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Another busy November Monday (was there this much news in prior Novembers and I slacked, or is this genuinely the newsy-rumoriest November in years? I’m thinking the latter). Plenty of Lukewarm Stove bits and another excellent front office hire will be discussed later, among other things. Until then, bullets…

  • Ken Rosenthal reports that the long-running collective bargaining agreement fight over changes to how teams spend on the draft is at a close or very near it. According to Rosenthal, “the new deal is expected to include significant restraints on the amount of money teams spend on draft picks and significant changes in draft-pick compensation for free agents.” As a team newly-wont to spend greatly on the draft – and with a front office who creatively takes advantage of draft-pick compensation – these changes could be harmful to the Cubs. Until we see what the changes actually are, however, it’s hard to say how harmful.
  • Another one of those these-are-the-Cubs-managerial-candidates writeups. This, from Carrie Muskat, gives a few paragraphs on each candidate – Pete Mackanin, Dale Sveum, Mike Maddux, and Sandy Alomar, Jr.
  • Patrick Mooney discusses the Cubs’ new statistically-inclined bent, despite pleas from Theo Epstein and Jed Hoyer that it’s not all about the quantitative side of the game. Mooney looks at each of the Cubs’ four managerial candidates’ responses to questions about their approach to using statistics.
  • I noted last week that Dale Sveum was getting a second interview with the Boston Red Sox, and it looks like that will happen as soon as Tuesday. He’ll meet with Red Sox owner John Henry, so it’s fair to say he’s a finalist for that job.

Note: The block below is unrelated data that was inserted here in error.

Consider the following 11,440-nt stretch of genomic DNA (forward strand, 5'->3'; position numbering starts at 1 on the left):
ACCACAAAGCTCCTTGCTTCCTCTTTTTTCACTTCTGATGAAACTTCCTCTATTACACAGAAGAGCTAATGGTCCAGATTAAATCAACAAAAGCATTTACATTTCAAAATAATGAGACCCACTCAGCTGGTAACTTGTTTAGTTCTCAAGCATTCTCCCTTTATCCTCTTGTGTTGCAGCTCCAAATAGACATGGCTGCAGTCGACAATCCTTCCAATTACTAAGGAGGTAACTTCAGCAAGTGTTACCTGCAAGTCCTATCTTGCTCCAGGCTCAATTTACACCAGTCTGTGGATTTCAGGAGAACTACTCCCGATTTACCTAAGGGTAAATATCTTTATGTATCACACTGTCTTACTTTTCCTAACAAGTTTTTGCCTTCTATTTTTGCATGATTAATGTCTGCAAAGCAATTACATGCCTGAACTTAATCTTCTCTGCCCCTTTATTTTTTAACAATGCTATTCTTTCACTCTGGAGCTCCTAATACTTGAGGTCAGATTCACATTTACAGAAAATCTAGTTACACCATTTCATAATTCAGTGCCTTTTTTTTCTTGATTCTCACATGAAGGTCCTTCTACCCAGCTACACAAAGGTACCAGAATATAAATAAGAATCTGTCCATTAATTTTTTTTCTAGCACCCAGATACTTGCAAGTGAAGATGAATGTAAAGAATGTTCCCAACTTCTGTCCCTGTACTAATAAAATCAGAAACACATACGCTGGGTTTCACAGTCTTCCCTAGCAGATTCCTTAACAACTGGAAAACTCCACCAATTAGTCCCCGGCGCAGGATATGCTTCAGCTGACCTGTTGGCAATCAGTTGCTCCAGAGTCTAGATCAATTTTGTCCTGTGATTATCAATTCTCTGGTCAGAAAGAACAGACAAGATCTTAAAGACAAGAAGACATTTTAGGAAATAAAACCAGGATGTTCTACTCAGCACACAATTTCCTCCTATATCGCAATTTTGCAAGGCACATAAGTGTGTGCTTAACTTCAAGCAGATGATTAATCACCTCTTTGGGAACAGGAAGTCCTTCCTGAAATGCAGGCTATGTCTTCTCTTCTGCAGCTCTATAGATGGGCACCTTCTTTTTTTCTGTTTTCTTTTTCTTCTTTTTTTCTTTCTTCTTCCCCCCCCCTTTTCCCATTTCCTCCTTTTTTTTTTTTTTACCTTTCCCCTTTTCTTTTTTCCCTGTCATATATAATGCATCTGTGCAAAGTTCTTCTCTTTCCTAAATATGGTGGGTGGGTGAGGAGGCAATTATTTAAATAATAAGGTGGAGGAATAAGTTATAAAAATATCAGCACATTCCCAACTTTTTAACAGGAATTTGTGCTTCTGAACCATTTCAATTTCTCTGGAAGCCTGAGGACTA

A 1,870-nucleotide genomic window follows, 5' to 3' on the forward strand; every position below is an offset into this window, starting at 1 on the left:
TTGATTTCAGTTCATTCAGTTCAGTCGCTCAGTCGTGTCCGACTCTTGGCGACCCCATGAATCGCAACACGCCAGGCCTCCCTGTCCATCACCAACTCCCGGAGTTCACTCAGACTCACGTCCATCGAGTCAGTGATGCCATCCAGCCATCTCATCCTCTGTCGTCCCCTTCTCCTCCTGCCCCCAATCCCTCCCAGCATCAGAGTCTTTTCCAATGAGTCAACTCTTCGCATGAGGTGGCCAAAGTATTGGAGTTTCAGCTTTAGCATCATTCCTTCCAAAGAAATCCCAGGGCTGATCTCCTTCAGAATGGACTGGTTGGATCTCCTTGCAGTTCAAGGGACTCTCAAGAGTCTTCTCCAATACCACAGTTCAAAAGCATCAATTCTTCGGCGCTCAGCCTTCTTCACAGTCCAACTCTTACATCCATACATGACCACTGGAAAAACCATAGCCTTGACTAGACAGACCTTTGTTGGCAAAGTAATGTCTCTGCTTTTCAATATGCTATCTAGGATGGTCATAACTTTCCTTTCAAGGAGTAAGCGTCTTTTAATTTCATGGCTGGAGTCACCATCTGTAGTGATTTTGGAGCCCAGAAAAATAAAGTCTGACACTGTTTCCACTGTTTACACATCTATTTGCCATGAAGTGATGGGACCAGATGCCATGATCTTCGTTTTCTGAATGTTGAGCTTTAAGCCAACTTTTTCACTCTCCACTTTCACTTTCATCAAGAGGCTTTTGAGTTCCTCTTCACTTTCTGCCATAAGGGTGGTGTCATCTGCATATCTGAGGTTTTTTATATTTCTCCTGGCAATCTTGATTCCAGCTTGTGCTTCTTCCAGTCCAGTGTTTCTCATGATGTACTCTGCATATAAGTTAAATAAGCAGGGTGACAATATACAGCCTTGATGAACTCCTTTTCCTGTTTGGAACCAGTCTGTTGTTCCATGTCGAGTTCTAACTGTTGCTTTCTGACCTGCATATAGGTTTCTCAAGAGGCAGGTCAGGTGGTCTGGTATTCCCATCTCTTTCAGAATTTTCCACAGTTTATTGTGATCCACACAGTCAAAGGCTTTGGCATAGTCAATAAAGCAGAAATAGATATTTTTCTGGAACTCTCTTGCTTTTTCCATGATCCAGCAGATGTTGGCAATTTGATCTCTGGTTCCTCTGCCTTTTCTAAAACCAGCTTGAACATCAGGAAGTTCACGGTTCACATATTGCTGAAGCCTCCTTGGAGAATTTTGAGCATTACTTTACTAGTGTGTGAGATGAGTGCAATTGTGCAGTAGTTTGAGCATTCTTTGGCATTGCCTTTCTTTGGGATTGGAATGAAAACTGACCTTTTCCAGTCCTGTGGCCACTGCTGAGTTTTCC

• A couple of write-ups on the charity event this weekend attended by Theo Epstein and a few other baseball executives (raising funds for Hurricane Irene victims in Vermont). One focuses on Epstein’s relationship with Yankees’ GM Brian Cashman, who says he’s learned to be “very, very wary” of dealing with Epstein (which he meant as a compliment), and another is a more thin take on the event.
  • Two sources told the AP that the sale of the Houston Astros to Jim Crane is on the agenda at this week’s owners meetings, to be voted on Thursday. The deal is believed to include an agreement by Crane to move the Astros to the American League, beginning with the 2013 season.
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  • Stinky Pete

    So I have never seen it written, printed or what have you that with the Astros going AL, that means 15 teams in each league which means constant interleague, albeit 1 or 3 series at a time.  Is this correct?  Just making sure this is an unspoken truth of the move.